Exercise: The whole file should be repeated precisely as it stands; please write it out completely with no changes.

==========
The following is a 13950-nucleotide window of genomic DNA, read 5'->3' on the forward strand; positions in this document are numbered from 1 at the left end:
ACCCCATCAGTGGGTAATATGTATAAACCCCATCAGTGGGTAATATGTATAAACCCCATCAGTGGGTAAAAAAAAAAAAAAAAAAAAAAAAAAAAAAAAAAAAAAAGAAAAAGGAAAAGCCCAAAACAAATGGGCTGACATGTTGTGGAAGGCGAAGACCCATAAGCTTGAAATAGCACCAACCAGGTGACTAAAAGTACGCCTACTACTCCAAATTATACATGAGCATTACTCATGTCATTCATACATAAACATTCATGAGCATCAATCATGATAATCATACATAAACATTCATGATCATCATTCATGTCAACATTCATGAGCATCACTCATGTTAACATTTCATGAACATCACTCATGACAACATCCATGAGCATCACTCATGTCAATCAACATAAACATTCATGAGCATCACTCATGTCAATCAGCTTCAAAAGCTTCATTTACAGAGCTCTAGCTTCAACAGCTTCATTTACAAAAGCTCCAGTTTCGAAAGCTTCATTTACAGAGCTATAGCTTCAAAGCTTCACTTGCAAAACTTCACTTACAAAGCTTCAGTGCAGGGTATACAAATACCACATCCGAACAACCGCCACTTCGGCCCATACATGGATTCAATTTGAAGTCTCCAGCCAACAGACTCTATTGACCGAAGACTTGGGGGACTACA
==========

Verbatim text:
The following is a 13950-nucleotide window of genomic DNA, read 5'->3' on the forward strand; positions in this document are numbered from 1 at the left end:
ACCCCATCAGTGGGTAATATGTATAAACCCCATCAGTGGGTAATATGTATAAACCCCATCAGTGGGTAAAAAAAAAAAAAAAAAAAAAAAAAAAAAAAAAAAAAAAGAAAAAGGAAAAGCCCAAAACAAATGGGCTGACATGTTGTGGAAGGCGAAGACCCATAAGCTTGAAATAGCACCAACCAGGTGACTAAAAGTACGCCTACTACTCCAAATTATACATGAGCATTACTCATGTCATTCATACATAAACATTCATGAGCATCAATCATGATAATCATACATAAACATTCATGATCATCATTCATGTCAACATTCATGAGCATCACTCATGTTAACATTTCATGAACATCACTCATGACAACATCCATGAGCATCACTCATGTCAATCAACATAAACATTCATGAGCATCACTCATGTCAATCAGCTTCAAAAGCTTCATTTACAGAGCTCTAGCTTCAACAGCTTCATTTACAAAAGCTCCAGTTTCGAAAGCTTCATTTACAGAGCTATAGCTTCAAAGCTTCACTTGCAAAACTTCACTTACAAAGCTTCAGTGCAGGGTATACAAATACCACATCCGAACAACCGCCACTTCGGCCCATACATGGATTCAATTTGAAGTCTCCAGCCAACAGACTCTATTGACCGAAGACTTGGGGGACTACA